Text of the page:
With a marathon on the schedule this weekend, it’s all about marathons this week on CRG. In case you missed it, yesterday I talked about running a non-goal race for your marathon and today, I’m linking up for Running Coaches’ Corner with Rachel/Susie/Debbie [see below!] to talk about the 10 things I’ve learned about marathons in the past 10 years.
1. Water is your friend
I don’t think I ever drank as much water as I did once I started marathon training. I felt like I started to crave it… mostly because my body needed it so much more. I seriously get a little stressed if I don’t have my water bottle with me throughout the day because I know that I’m slacking on taking in water, and know that I will feel the effects from that during my next workout.
2. There will be days where you will hate it
Marathon training isn’t always fun. It’s hard. It sucks. There will be blood, sweat and tears. And somedays, you just want to have a “normal” life where you can sleep in and indulge and not care about it. But it’s the days that you hate, that make you like it even more.
3. Your shoes matter
The times I’ve been injured have been because of my shoes. Finding the right shoes makes a HUGE difference, especially when you are pounding out all the miles during marathon training. Once you find a good pair of shoes? Stick with them! Lastly, make sure that you are running in fresh shoes because if they are worn down, they can cause injuries just as much as a worn out pair of shoes.
4. You’ll never feel fully prepared
Every week leading up to a marathon, I am freaking out about something. The weather, how my legs feel, preparing for the race… whatever it might be, I don’t think you will ever feel 100% ready for marathon day. I think it’s one of the reasons why taper drives us so crazy — we just have more time to focus on all of these emotions since we aren’t pounding out the miles.
5. Those missed training days add up
Missing a training day every once in awhile isn’t a big deal… I mean, life happens, and you have to roll with the punches (especially if you want to make it through marathon training, let’s be honest!). That being said, missing too much training adds up and can make marathon day a little less enjoyable (ahem, how I’ll be feeling this weekend. ;)). So even if you have to modify your training schedule, try as much as you can to get the miles in — your body will thank you come marathon day.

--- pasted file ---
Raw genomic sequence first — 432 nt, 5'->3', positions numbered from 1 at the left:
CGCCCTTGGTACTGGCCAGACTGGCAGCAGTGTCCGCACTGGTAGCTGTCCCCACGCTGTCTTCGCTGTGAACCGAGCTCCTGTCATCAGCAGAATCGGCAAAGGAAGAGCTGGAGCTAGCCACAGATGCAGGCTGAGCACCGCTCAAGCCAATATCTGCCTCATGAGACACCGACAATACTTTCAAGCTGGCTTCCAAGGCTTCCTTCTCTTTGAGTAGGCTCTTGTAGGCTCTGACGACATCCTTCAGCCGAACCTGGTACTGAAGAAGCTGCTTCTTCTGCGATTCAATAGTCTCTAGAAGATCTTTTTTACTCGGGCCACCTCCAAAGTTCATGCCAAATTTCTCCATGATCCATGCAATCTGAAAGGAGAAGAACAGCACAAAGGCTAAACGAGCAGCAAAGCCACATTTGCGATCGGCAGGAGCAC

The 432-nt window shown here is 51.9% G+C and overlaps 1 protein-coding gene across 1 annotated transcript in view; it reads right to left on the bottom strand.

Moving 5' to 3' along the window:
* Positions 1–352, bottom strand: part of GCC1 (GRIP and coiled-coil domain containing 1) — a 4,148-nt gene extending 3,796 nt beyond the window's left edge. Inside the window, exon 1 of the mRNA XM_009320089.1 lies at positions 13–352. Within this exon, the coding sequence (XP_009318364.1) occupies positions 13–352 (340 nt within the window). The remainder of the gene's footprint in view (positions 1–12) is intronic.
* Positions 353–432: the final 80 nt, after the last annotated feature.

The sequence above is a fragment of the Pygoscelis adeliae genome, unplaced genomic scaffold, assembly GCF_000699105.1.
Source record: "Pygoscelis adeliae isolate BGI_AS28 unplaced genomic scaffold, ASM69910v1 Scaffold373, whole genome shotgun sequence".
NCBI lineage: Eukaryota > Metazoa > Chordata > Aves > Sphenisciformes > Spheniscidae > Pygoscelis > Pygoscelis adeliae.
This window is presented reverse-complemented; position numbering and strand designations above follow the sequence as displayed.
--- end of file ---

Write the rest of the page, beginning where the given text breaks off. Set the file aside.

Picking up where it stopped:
6. Your perception of miles will change
I remember when I first started marathon training way back when, I thought that six miles was a long run. Now I think that anything over 20 miles is a long run. And I’m such a culprit of saying “just” before any distance.
“Did you run this morning?”
“Yeah, just 13 miles.”
People will think you’re crazy, but in your head, this feels like the norm. P.S. It’s definitely not a bragging thing —> it’s a perception thing.
7. Just because you run a lot, doesn’t mean you can eat a lot
This took me a REALLY long time to learn this and I’m still learning it. Meb’s latest book was the thing that gave me a good wake up call to realize that just because I am running 40 miles a week, it doesn’t mean that I can live on candy and eat whenever I’m hungry.
I’ve also learned that what you eat is just as important as how much you eat… quality over quantity. It makes such a big difference and it’s amazing how much better you feel when it comes to a run with the right nutrition.
8. Weekends = running + sleep
After I started marathon training, my weekends evolved from nights out with friends to cherishing sleep and figuring out my long run for a Saturday morning. I didn’t become a recluse and stop seeing my friends, but how we hung out changed quite a bit. It’s okay, I know I hit old lady status a long time ago and it’s time to embrace it.
9. You will learn so much about yourself
This is perhaps one of my most favorite things about running marathons. It has helped to define me as a person, and it has taught me so much about who I am. It’s shown me that I have strength — both physically and mentally — when otherwise, I’m not sure I’d believe it. It teaches you that yes, you can get up at the crack of dawn for a run. You aren’t as addicted to candy as you thought. You can go that extra mile. You can push yourself to the brink. It’s amazing to see who you are as a person and uncover that through hundreds of miles in training.
10. 26.2 miles = your celebration
When it comes to marathon day, remember that it’s your celebration. Marathon training is all about the journey — and the final 26.2 miles is your celebration lap. So whatever happens, whatever the weather looks like and no matter how you feel, remember that. And celebrate all that you’ve accomplished.
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